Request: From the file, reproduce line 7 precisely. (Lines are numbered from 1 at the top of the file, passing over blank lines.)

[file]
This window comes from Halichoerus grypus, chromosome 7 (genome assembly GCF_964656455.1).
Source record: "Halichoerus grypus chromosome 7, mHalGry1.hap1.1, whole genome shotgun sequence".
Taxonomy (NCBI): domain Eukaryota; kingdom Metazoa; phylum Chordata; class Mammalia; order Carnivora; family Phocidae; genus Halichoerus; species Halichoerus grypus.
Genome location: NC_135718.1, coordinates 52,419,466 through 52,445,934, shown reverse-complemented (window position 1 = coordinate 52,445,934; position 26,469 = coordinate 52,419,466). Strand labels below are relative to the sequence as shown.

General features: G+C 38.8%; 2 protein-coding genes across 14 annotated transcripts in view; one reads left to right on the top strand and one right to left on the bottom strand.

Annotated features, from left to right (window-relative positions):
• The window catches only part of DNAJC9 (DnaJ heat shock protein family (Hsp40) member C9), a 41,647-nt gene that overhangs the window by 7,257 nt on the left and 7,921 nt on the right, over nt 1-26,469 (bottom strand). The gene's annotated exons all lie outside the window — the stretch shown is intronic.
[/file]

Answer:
• The window catches only part of DNAJC9 (DnaJ heat shock protein family (Hsp40) member C9), a 41,647-nt gene that overhangs the window by 7,257 nt on the left and 7,921 nt on the right, over nt 1-26,469 (bottom strand). The gene's annotated exons all lie outside the window — the stretch shown is intronic.